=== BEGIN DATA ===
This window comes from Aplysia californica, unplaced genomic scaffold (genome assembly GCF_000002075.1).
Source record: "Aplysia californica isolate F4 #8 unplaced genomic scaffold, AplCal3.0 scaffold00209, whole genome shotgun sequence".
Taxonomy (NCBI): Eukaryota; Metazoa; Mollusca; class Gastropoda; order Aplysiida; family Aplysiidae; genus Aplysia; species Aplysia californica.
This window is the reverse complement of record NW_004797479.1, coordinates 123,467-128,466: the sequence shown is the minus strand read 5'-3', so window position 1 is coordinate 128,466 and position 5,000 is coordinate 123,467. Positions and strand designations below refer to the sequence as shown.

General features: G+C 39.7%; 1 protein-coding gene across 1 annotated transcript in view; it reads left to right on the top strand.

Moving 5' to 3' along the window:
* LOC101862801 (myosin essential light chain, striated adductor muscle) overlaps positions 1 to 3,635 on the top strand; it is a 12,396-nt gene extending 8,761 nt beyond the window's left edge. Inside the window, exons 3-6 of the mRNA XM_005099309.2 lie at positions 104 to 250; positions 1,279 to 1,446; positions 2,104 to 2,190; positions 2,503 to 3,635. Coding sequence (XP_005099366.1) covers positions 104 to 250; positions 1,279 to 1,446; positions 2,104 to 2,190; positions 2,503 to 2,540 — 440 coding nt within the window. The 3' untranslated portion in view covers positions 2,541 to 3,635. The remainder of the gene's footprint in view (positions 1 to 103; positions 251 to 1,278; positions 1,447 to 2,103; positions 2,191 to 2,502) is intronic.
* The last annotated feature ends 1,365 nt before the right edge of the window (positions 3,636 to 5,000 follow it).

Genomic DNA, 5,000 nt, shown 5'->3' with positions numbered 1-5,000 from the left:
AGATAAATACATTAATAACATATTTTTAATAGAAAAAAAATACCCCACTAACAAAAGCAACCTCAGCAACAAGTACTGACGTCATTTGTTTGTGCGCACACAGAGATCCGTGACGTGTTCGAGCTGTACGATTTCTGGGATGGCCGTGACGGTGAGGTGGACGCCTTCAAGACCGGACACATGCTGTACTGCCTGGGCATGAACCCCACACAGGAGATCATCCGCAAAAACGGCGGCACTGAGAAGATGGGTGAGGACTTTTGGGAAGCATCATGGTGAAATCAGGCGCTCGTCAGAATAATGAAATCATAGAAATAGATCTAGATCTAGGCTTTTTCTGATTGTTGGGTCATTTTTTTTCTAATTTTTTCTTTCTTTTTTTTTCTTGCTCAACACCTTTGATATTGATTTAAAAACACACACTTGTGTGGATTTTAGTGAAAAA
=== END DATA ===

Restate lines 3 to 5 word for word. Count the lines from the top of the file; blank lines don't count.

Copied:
Taxonomy (NCBI): Eukaryota; Metazoa; Mollusca; class Gastropoda; order Aplysiida; family Aplysiidae; genus Aplysia; species Aplysia californica.
This window is the reverse complement of record NW_004797479.1, coordinates 123,467-128,466: the sequence shown is the minus strand read 5'-3', so window position 1 is coordinate 128,466 and position 5,000 is coordinate 123,467. Positions and strand designations below refer to the sequence as shown.

General features: G+C 39.7%; 1 protein-coding gene across 1 annotated transcript in view; it reads left to right on the top strand.